With the arrival of spring, the migration of Canadian Geese will soon follow, and the Alberta Institute for Wildlife Conservation (AIWC) is sharing tips to prevent the birds from nesting in dangerous areas.
“When they return, typically it’s the breeding pairs that return first so they can set up to nest quickly,” said Holly Lillie, executive director with the Madden-based animal hospital. “They are going to places that are high up and close to water sources.”
Lillie said unfortunately, these nests are frequently set up in tall city buildings, which aren’t ideal for a number of reasons.
“We want to spread the word that prevention is key to stop them from nesting now,” she said. “As soon as the geese nest, they are protected under the Migratory Birds Convention Act, and it is illegal to destroy or disturb the nest with birds or eggs in them.”
The act states a first offence can result in a fine in the region of anywhere between $15,000 and $1 million, according to Lillie. A second offence could result in up to six months of imprisonment.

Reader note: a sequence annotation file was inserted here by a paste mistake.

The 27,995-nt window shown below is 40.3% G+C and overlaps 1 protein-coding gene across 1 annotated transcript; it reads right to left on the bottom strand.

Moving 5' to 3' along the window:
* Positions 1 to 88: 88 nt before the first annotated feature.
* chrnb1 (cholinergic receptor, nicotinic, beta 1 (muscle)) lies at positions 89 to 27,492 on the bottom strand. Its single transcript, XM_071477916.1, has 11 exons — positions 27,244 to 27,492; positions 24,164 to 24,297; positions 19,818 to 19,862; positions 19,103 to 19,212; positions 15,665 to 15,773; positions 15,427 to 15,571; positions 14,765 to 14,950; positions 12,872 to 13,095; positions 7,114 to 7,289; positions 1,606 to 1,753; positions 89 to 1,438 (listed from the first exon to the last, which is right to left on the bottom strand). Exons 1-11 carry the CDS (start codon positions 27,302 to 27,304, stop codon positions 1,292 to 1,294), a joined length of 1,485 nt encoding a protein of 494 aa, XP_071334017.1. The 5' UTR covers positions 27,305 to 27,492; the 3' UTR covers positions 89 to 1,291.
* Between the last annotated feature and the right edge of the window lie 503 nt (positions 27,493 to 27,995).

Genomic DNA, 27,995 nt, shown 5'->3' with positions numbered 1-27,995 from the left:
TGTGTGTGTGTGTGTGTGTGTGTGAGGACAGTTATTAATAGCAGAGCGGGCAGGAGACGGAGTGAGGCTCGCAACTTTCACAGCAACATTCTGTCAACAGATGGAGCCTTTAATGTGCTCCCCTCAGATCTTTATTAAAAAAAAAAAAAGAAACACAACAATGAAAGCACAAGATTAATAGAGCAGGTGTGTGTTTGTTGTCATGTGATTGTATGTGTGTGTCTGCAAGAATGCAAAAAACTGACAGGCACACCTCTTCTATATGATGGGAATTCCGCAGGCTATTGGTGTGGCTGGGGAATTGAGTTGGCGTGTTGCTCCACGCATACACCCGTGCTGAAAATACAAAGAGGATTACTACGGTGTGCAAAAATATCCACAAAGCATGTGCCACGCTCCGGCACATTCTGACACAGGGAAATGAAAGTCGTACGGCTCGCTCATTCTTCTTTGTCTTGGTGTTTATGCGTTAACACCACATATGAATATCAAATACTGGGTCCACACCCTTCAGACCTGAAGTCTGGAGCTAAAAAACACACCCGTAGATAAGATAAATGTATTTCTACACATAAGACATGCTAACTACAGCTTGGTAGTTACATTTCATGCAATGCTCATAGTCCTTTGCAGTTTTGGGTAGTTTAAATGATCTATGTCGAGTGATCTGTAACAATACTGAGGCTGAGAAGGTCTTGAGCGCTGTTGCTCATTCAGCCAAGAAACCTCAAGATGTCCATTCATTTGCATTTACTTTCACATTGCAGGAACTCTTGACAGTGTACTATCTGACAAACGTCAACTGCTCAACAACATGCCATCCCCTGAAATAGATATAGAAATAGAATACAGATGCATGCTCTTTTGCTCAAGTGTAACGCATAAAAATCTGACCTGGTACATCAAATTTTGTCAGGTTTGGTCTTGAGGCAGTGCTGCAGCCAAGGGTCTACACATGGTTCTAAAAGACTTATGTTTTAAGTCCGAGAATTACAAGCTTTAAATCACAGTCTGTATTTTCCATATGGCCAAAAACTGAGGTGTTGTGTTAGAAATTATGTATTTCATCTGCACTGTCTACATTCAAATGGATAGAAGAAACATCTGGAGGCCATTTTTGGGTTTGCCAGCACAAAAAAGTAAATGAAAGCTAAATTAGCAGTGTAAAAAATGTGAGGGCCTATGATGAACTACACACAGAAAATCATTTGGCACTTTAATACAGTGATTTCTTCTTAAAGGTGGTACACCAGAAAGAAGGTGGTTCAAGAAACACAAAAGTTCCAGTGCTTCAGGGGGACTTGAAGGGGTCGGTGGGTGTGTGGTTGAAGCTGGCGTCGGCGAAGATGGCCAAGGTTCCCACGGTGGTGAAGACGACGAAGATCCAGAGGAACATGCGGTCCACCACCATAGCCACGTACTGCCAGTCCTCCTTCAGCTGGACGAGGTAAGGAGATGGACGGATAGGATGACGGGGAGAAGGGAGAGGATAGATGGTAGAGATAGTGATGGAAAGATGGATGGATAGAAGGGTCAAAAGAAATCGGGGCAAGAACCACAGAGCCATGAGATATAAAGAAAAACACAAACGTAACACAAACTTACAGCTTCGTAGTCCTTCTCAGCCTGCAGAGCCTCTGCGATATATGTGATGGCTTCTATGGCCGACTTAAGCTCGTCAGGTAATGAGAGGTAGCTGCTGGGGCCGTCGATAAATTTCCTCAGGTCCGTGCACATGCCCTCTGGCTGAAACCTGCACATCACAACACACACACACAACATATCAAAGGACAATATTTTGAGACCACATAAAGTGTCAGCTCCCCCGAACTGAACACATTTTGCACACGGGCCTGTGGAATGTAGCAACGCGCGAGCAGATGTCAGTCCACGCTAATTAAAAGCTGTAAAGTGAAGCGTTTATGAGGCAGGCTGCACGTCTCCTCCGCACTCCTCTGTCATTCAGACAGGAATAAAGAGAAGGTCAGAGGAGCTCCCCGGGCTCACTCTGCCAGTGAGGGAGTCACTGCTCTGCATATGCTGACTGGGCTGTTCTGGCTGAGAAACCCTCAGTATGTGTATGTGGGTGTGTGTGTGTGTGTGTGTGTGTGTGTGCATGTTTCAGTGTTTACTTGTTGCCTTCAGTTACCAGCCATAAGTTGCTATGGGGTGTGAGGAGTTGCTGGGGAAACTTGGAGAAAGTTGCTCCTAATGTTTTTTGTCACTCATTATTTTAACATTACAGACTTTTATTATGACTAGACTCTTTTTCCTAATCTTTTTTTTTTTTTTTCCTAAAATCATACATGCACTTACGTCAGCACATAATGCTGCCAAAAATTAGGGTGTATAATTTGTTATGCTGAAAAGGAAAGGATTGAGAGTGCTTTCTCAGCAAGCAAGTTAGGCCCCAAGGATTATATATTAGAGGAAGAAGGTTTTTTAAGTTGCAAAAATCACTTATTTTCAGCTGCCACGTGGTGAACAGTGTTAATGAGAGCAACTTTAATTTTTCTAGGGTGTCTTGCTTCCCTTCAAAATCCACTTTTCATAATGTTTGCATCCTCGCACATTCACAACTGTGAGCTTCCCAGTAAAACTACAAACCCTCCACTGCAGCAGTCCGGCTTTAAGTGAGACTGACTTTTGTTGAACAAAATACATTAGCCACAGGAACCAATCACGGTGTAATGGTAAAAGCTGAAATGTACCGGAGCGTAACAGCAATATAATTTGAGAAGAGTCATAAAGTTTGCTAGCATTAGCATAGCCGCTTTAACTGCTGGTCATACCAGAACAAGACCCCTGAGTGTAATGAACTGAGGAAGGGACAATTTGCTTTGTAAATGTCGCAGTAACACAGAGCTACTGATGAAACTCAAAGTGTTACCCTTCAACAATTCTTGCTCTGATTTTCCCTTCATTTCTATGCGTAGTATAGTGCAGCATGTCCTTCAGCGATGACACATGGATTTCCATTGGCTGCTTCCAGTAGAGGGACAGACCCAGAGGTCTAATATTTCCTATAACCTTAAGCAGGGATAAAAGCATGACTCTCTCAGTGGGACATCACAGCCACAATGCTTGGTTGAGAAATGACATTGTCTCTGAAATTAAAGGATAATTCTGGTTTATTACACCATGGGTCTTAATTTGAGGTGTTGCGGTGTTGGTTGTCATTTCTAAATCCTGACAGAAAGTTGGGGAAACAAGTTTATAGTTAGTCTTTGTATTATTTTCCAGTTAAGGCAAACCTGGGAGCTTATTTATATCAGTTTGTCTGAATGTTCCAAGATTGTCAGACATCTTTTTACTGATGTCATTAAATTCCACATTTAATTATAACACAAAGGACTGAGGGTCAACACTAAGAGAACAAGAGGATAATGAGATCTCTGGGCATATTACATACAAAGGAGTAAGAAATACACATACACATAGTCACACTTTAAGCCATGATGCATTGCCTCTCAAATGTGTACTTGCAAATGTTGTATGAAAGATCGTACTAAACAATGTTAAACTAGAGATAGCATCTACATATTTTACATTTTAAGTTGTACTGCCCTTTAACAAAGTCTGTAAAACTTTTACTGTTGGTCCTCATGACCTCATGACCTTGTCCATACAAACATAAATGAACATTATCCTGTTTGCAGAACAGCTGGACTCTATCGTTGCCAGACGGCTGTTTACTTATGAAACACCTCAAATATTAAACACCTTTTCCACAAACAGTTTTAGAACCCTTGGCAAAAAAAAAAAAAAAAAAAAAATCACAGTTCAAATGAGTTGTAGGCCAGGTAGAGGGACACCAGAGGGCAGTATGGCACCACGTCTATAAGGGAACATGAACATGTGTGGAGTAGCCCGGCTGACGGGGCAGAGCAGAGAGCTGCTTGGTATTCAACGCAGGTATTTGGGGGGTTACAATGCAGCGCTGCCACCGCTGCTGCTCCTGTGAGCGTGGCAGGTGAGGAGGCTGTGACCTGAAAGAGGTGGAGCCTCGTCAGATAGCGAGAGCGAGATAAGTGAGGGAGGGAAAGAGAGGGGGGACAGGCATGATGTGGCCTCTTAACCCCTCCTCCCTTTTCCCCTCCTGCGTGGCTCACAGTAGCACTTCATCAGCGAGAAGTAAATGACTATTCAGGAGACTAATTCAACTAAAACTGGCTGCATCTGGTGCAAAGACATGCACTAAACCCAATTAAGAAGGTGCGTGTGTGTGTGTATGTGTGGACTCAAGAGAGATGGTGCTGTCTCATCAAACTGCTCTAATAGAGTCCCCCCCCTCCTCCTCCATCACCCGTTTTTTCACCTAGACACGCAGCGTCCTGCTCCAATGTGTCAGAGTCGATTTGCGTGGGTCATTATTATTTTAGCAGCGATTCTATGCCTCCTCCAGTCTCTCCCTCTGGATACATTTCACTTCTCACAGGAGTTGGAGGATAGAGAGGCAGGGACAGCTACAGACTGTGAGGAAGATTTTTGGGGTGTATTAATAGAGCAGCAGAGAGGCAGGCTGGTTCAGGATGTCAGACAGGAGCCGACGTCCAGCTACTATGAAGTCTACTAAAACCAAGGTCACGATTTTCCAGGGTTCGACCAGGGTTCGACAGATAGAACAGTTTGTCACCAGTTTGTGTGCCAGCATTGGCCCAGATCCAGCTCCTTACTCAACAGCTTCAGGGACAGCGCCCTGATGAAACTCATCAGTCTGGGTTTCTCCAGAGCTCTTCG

People should take proper prevention steps by netting off their balconies, gardens and other open areas with bird-safe netting, Lillie noted.
“As soon as they nest, they will be there to stay unless the federal government gives permission [for them] to be moved,” she said. “It is definitely something to take seriously.”
A press release from AIWC states that once goslings have hatched, it is extremely dangerous to relocate them and their parents from a high-rise building to a safer location. The best way to protect them is to stop them from nesting in poor nesting areas in the first place, the release said.
If residents are in a situation where a nest has been set up, Lillie said it is important to be patient and wait for the geese to move on.
Once the process has started, the mother can release anywhere from two to 12 eggs. Once the eggs are all out, Lillie said the mother will then incubate them and stay for 28 days before the hatching process begins.
Once the goslings all hatch, they will stay at the nest site for 12 to 24 hours. After hatching, the geese will move on to a previously-scouted water source.
“Geese typically return to the same nesting sight, year after year,” Lillie said. “With urban expansion, these areas are becoming more habituated by humans. It is getting challenging for them to navigate to where they want to go.”
AIWC is asking for members of the public to prevent geese from nesting and if they have questions, to please call its wildlife hotline at 403-946-2361